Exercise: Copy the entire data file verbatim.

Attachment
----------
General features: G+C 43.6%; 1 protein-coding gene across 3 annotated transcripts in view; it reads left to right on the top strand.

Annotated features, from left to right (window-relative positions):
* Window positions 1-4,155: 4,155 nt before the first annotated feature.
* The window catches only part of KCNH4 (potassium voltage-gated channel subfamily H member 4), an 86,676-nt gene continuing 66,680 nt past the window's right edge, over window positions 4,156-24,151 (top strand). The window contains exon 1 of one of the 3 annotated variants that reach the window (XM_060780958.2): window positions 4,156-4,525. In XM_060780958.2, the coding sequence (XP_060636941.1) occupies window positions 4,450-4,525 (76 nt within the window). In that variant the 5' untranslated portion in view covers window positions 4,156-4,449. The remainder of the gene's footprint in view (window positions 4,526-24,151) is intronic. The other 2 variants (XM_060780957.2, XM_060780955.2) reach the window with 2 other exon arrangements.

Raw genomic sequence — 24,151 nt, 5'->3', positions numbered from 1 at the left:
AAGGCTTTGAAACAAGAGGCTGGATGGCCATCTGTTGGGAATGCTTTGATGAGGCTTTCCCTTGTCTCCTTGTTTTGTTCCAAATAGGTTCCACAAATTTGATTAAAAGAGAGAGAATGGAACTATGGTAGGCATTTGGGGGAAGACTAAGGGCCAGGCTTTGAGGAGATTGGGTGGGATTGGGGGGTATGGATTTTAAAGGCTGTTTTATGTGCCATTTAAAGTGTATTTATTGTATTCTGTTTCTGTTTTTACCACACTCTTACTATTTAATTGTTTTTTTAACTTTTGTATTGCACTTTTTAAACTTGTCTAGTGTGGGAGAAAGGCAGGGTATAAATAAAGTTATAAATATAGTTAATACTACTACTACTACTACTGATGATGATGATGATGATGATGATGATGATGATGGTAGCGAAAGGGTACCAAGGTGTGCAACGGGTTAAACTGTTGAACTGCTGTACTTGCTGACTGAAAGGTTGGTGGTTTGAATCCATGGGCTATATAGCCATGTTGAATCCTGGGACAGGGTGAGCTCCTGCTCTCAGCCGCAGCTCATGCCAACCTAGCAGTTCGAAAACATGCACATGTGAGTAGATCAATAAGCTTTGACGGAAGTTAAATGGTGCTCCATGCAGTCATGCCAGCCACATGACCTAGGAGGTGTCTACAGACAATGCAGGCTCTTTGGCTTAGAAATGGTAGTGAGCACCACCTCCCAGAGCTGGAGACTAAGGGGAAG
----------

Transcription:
General features: G+C 43.6%; 1 protein-coding gene across 3 annotated transcripts in view; it reads left to right on the top strand.

Annotated features, from left to right (window-relative positions):
* Window positions 1-4,155: 4,155 nt before the first annotated feature.
* The window catches only part of KCNH4 (potassium voltage-gated channel subfamily H member 4), an 86,676-nt gene continuing 66,680 nt past the window's right edge, over window positions 4,156-24,151 (top strand). The window contains exon 1 of one of the 3 annotated variants that reach the window (XM_060780958.2): window positions 4,156-4,525. In XM_060780958.2, the coding sequence (XP_060636941.1) occupies window positions 4,450-4,525 (76 nt within the window). In that variant the 5' untranslated portion in view covers window positions 4,156-4,449. The remainder of the gene's footprint in view (window positions 4,526-24,151) is intronic. The other 2 variants (XM_060780957.2, XM_060780955.2) reach the window with 2 other exon arrangements.

Raw genomic sequence — 24,151 nt, 5'->3', positions numbered from 1 at the left:
AAGGCTTTGAAACAAGAGGCTGGATGGCCATCTGTTGGGAATGCTTTGATGAGGCTTTCCCTTGTCTCCTTGTTTTGTTCCAAATAGGTTCCACAAATTTGATTAAAAGAGAGAGAATGGAACTATGGTAGGCATTTGGGGGAAGACTAAGGGCCAGGCTTTGAGGAGATTGGGTGGGATTGGGGGGTATGGATTTTAAAGGCTGTTTTATGTGCCATTTAAAGTGTATTTATTGTATTCTGTTTCTGTTTTTACCACACTCTTACTATTTAATTGTTTTTTTAACTTTTGTATTGCACTTTTTAAACTTGTCTAGTGTGGGAGAAAGGCAGGGTATAAATAAAGTTATAAATATAGTTAATACTACTACTACTACTACTGATGATGATGATGATGATGATGATGATGATGATGGTAGCGAAAGGGTACCAAGGTGTGCAACGGGTTAAACTGTTGAACTGCTGTACTTGCTGACTGAAAGGTTGGTGGTTTGAATCCATGGGCTATATAGCCATGTTGAATCCTGGGACAGGGTGAGCTCCTGCTCTCAGCCGCAGCTCATGCCAACCTAGCAGTTCGAAAACATGCACATGTGAGTAGATCAATAAGCTTTGACGGAAGTTAAATGGTGCTCCATGCAGTCATGCCAGCCACATGACCTAGGAGGTGTCTACAGACAATGCAGGCTCTTTGGCTTAGAAATGGTAGTGAGCACCACCTCCCAGAGCTGGAGACTAAGGGGAAG